We are pleased to bring you a further blog post from our special guest editor, Philip Vukovic – BSc (Melb). Many thanks to Philip for this very informative article.
With prospects of a long-duration spaceflight mission to Mars, it is of vital importance that appropriate countermeasures are developed to prevent Space Associated Neuro-ocular Syndrome (SANS) during spaceflight, and establish if astronauts may develop any long-term health effects.
What is Space Associated Neuro-ocular Syndrome (SANS)?
Space Associated Neuro-ocular Syndrome refers to the changes that occur to the eye and brain during spaceflight. Having first been discovered in 2005, SANS showed similar signs to idiopathic intracranial hypertension (IIH). However, despite some of the similarities between the two, interesting differences were noted, ultimately leading to the distinction.
What is causing SANS?
Current scientific findings suggest that SANS occurs due to the shifting of fluid towards the head as astronauts are exposed to environments of microgravity. The National Aeronautics and Space Administration (NASA) states that exposure to weightlessness results in an upward redistribution of fluid around the brain and a shift of blood from veins toward the head. These physiological changes are currently believed to be the underlying cause surrounding the structural changes seen in the eye and brain. It is important to note however, that SANS is still being intensely studied by NASA (and others), and a single unifying predominant mechanism has yet to be proven.
Changes to the brain and eye
Various physiological and pathological neuro-ophthalmic (brain-eye) changes have been found in astronauts during and following long-duration spaceflight. Some of the structural changes to the brain include ventricular volume enlargement, an upward shift of the brain and pituitary gland shape changes. It has also been documented that astronauts may experience swelling of the nerve as it enters the eye, the development of folds in the retina, flattening of the back of the eye and blurry vision.
The problems associated with SANS and how we can prevent it
NASA has identified a SANS incidence rate of approximately 70% for astronauts travelling to the International Space Station. Due to this high incidence rate, researchers are currently studying ways to prevent and treat SANS during spaceflight, and establish if astronauts may develop any long-term health effects.
SANS poses major problems for long-duration missions. The structural changes that occur to the brain and eye during spaceflight may lead to short-term or long-term alterations in vision, cognitive effects, or other deleterious health effects. As crew will undoubtedly be tasked with carrying out their own cognitively demanding scientific research, vehicle operation and maintenance, and other activities, it is imperative that we develop effective means by which we can mitigate the operational and long-term risks of SANS.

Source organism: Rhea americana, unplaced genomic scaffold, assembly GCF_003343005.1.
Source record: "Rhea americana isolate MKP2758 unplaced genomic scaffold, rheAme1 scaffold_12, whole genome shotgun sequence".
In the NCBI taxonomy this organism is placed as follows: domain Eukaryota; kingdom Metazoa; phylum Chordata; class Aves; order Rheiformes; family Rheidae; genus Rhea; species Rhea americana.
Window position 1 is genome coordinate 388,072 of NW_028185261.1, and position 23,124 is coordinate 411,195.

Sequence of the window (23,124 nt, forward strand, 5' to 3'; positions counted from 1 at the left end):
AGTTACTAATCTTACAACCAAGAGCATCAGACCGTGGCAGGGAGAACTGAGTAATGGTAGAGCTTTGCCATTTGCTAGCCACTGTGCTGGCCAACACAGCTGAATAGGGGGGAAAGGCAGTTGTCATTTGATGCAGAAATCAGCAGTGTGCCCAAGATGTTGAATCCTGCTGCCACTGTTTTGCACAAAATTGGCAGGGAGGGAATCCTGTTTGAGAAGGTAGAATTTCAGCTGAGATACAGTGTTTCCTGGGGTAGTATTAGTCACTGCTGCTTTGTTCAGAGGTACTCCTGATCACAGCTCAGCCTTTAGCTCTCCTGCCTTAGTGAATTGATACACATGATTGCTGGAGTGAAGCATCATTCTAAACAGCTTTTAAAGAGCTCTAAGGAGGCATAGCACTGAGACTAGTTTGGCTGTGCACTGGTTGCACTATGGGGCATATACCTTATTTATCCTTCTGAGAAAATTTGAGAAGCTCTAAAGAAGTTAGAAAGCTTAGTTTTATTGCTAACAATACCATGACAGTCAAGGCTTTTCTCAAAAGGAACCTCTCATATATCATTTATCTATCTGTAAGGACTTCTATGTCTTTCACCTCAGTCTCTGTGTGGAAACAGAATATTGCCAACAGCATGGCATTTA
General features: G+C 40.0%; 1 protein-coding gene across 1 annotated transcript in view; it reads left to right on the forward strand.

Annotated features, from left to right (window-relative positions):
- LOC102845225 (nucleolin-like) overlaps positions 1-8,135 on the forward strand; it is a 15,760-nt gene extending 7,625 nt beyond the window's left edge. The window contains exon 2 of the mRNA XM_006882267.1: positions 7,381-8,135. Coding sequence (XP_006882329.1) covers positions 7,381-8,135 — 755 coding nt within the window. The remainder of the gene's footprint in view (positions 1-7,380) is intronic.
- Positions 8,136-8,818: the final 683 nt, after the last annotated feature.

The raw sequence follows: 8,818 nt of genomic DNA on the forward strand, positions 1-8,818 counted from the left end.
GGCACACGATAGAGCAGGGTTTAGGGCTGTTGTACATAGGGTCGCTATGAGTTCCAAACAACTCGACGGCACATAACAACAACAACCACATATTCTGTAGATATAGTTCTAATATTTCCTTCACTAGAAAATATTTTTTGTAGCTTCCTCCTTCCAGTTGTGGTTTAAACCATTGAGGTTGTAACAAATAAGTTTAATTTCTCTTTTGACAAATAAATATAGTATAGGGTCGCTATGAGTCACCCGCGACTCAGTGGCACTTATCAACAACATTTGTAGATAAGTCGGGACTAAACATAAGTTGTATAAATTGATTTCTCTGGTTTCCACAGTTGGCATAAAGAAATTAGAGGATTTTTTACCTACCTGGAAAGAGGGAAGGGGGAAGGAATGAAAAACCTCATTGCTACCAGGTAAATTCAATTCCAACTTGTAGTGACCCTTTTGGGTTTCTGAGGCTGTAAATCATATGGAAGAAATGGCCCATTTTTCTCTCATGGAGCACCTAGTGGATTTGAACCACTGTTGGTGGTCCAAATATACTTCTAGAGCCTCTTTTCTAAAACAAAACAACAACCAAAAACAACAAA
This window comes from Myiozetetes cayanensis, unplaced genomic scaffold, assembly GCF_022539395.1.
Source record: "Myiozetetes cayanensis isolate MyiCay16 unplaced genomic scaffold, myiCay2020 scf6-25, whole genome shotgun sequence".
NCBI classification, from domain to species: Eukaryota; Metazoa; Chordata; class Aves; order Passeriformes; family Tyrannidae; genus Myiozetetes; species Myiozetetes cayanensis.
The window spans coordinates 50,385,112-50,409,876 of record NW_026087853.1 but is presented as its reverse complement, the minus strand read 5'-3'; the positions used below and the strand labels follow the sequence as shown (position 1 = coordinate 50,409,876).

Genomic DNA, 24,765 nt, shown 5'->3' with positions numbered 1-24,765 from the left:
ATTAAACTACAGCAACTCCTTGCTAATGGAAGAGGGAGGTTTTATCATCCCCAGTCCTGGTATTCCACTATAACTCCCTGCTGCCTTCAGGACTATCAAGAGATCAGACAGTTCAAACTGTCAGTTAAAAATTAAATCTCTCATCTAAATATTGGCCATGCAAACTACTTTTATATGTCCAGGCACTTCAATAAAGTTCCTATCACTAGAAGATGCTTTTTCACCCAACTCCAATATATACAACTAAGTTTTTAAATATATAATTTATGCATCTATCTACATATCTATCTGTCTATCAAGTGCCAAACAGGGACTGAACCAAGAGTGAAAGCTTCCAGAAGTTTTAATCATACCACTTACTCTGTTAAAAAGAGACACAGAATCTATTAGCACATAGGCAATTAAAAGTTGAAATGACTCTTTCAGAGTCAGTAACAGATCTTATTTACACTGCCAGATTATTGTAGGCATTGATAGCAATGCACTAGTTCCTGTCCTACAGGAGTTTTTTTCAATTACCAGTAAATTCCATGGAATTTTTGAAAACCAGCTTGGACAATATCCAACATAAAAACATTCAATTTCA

Mader et al. (2011) described the historical, clinical, and imaging findings in seven astronauts after six months of long-duration space flight, and recorded the changes in vision of approximately 300 additional astronauts. The ophthalmic findings included optic disc oedema (n=5), global flattening (n=5), choroidal folds (n=5), nerve fibre layer infarcts (n=3), thickening within the nerve fibre layer on optical coherence tomography (n=6), and decreased near vision (n=6).
With the underlying predominant mechanism yet to be determined, effective treatments for the known problems associated with SANS have not been established. With future manned missions to the International Space Station, Moon, and Mars, specific countermeasures will need to be developed in order to ensure operational success and crew safety.
Further Reading and Information
Lee, A. G., Mader, T. H., Gibson, C. R., Tarver, W., Rabiei, P., Riascos, R. F., … & Brunstetter, T. (2020). Spaceflight associated neuro-ocular syndrome (SANS) and the neuro-ophthalmologic effects of microgravity: a review and an update. npj Microgravity, 6(1), 1-10.
Mader, T. H., Gibson, C. R., Pass, A. F., Kramer, L. A., Lee, A. G., Fogarty, J., … & Polk, J. D. (2011). Optic disc edema, globe flattening, choroidal folds, and hyperopic shifts observed in astronauts after long-duration space flight. Ophthalmology, 118(10), 2058-2069.
Risk of Spaceflight Associated Neuro-ocular Syndrome (SANS) (https://humanresearchroadmap.nasa.gov/risks/risk.aspx?i=105)
NASA – Space Associated Neuro-ocular Syndrome Infographic (https://www.nasa.gov/sites/default/files/atoms/files/sans_infographic-062821-508c_01.pdf)